unfortunately, all i can do is ask questions. it keeps my days full, my mind off personal mortality, a particular obsession of mine. politics a perfect solution to metaphysical and moral thinking. it does make me nervous, i admit that. and i do feel fear. of what, i'm not exactly sure. after all, i won't be around long, no matter what happens. yes, the big questions like who will rule the world make it possible for me to do my laundry without thinking about it. and i hate going to the laundromat, down with unconcerned and uniformed.  

Sunday, January 17, 2016

Friday, January 15, 2016

Wednesday, January 13, 2016

now i see myself as other people see me




and it's not pretty! yes, the cataract operation on my left eye worked. i'm blown away by the clarity and brightness of colors. and since my right eye in the former state, i can compare. wow, i'd been seeing the world in soft focus, and this included my own physiognomy. no wonder i never felt old (oscar wilde says we never do). and deepak ch9opra says we grow old like catching a disease from all the people around us. shocking, to see myself looking like all the old geezers at the coffee shop. 

what do i do now? nothing like exercise can exorcise the signs of age: the stringy neck, the half-sunken cheeks, the thin lips. can i live with this new image? no, i can't afford plastic surgery, and folks who go that route always look artificial, their smiles pasted onto a manikin. accepting my ancient face in the mirror doesn't seem like the way to go, despite every guru i've ever listened to. 

true, i thought maybe by this time i'd be happy to be seen as wise. i spouted wisdom in my twenties. i remember a guy at the youth-hostel on the island of skye, who after listening to me, said, "o no, not another one." i guess in those days long ago when the young read books we had something we wanted to say. in a recent survey of millennials, 75% said they wanted to be rich, and 50% said they wanted to be famous. 

i suspect the bus-stations in new york deposit many a fortune-seeker in the big city, ready to combat. alas, as one older wise-guy said, "the young always underestimate the competition." David Bowie, rock icon, died today. i see them lining up by his coffin, pleading for him to pass onto them his pizazz and charm. i've never been a fan, except i liked the daring of his makeup and costume. again, i've missed the passions of a whole other generation.

now that i look like a gnarled tree-trunk, i should be able to drop a few fruits of wisdom into the laps of the young. at the same time i think the time of humans  on the earth short. i could say, "sing in the lifeboats", "dance first and get your graduate degree later," take a trip around the world while it's still possible. "do it while you can," declared my grandma on her 80th birthday." all these seem to me true.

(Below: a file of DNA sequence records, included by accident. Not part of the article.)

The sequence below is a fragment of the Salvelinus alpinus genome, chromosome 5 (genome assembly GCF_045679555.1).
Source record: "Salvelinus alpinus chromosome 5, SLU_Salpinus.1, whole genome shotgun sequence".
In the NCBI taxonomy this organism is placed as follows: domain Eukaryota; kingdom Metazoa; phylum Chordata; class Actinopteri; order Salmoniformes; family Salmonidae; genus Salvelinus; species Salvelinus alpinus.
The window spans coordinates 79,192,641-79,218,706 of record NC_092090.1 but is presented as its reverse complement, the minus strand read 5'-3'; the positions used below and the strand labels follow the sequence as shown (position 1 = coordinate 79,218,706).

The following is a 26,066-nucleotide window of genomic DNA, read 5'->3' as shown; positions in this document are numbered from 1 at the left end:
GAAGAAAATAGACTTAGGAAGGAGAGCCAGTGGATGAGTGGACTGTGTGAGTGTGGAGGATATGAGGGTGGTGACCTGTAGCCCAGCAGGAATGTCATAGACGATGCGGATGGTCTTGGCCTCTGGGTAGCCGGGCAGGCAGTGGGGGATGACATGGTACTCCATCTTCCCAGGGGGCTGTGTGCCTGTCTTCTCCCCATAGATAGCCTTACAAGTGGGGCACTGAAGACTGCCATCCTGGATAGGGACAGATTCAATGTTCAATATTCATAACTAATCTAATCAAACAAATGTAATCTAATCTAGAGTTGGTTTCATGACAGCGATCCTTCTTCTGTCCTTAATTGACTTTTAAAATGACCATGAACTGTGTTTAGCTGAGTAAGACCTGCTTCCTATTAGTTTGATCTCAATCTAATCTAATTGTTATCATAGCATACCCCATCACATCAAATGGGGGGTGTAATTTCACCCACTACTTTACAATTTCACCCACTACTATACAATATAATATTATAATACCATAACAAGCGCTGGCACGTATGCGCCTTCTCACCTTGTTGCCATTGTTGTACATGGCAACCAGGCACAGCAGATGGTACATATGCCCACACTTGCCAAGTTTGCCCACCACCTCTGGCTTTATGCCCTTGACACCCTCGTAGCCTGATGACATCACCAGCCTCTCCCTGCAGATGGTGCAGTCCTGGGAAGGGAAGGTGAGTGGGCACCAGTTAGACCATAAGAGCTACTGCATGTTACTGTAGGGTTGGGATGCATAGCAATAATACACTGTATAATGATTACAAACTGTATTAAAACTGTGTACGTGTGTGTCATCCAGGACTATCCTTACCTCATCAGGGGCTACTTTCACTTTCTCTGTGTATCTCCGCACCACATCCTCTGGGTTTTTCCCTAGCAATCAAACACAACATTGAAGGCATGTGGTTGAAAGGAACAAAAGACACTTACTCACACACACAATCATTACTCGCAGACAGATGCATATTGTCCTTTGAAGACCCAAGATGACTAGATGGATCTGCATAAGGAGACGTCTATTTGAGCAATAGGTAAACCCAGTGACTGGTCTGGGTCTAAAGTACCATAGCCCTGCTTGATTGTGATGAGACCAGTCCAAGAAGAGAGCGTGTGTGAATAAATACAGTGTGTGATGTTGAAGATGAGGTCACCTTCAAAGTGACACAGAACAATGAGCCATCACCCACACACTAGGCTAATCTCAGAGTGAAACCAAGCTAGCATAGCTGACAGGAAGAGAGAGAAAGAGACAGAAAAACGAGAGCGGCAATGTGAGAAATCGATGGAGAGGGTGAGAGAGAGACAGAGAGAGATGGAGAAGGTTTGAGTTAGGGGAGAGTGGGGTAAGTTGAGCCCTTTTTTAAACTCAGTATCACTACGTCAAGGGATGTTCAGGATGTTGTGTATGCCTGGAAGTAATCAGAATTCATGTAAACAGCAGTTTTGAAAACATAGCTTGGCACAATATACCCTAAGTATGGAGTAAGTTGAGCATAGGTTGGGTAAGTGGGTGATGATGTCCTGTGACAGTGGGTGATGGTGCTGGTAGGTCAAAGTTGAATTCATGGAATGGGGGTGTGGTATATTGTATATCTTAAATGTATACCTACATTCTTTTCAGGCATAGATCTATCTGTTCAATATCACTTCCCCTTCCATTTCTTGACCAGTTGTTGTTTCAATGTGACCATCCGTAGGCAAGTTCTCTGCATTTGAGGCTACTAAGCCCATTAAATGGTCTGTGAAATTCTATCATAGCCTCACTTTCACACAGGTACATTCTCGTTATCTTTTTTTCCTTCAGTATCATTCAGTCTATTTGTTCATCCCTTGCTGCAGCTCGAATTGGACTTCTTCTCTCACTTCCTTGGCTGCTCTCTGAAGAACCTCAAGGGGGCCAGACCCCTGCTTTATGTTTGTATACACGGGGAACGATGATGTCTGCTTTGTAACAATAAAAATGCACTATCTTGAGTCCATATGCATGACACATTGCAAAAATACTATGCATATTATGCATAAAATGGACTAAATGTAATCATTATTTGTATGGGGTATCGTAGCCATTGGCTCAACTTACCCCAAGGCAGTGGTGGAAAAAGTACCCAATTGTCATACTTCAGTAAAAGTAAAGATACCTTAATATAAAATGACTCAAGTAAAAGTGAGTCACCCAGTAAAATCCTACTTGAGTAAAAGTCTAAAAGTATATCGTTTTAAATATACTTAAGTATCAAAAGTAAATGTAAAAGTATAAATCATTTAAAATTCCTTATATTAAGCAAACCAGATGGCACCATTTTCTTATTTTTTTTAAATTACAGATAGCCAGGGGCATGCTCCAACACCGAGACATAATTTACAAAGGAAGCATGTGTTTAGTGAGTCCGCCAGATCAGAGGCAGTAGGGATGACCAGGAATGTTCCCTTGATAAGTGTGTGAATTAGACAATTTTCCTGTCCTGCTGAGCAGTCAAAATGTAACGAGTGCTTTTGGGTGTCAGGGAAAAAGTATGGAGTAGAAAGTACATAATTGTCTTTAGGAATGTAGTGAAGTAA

alas, the wind blowing through these vine leaves on my head echo old stories, tunes no one has time to listen to. maybe fame and fortune reasonable goals. in my end is your beginning. 

Friday, January 8, 2016

how travel puts the imagination in peril




ugh, my body's fighting off a bug. eye-surgery coming up monday, i can't afford to be sick. no coughing permitted, no sudden sneezing, nothing abrupt - the list long as my arm. three types of drops two or four times a day, one for a month. everybody tells me the operation a snap, ten minutes at most. all the prep and post what worries me. i'm not good at following directions. 

to top it off, my imagination restricted to the present, a tough customer without booze, drugs, or train-travel. in former days i could pull out a whole box of russian literature (in translation) and float off to love among the peasants, cruelty in the upper classes, the religious vitriol of tolstoy and the sad scenes of checkov. i pounded across the steps with the red army and died of a white army bullet, still miraculously alive in my chair.

or, india, the tales of tagore, the ramayana, the mahabarata, hindu dances, Buddhist rituals. a life full of music and color and the smell of incense, no garbage allowed. aye, and there's the rub. the trash in the streets of kathmandu, the plastic bags littering the highways and alleys. the crush of rickshaw riders trying to get my business, a beggar boy crying at the car window. what happened to the romance?

even in japan they have something called snapping, where a store owner goes for your jugular when you've touched a painting or bowl or locked yourself in the restroom. the japanese smile turns demonic, the gestures and emotion cold, not like in the fairytales and haiku. the reality overwhelms the literary, the pages lay in ashes. 

my imagination, too. here at home i could imagine a russia soaked in soul and poetry, i dreamed up an india of jewels and naked courtesans. japan had the restraint of a wooden doll. all gone, all of it. evidently i can't imagine what is in front of me, the moment brutal, the ticket torn in half. i can only imagine what i haven't seen.

and everybody i know wants to go on the road, experience the highs of primitive civilizations, voodoo ceremonies, ancient gods, go skinny-dipping in the sacred pools of bali. to bad, too bad, they will experience an ecstatic experience of loss and gain barking dogs, terribly deformed beggars with the rich stepping over them. for someone raised on children's books the result can be a loss of hope, as well as an acquisition of knowledge, how people really live. 

of course, you may say that's what you want. good luck to you. i've found it cheaper and more rewarding to line my bedroom with cork like proust. reviving and reliving all of history, soaking up the formulae of newton, and the pornography of henry miller. by all means resist anything real, if you would have a delightful life.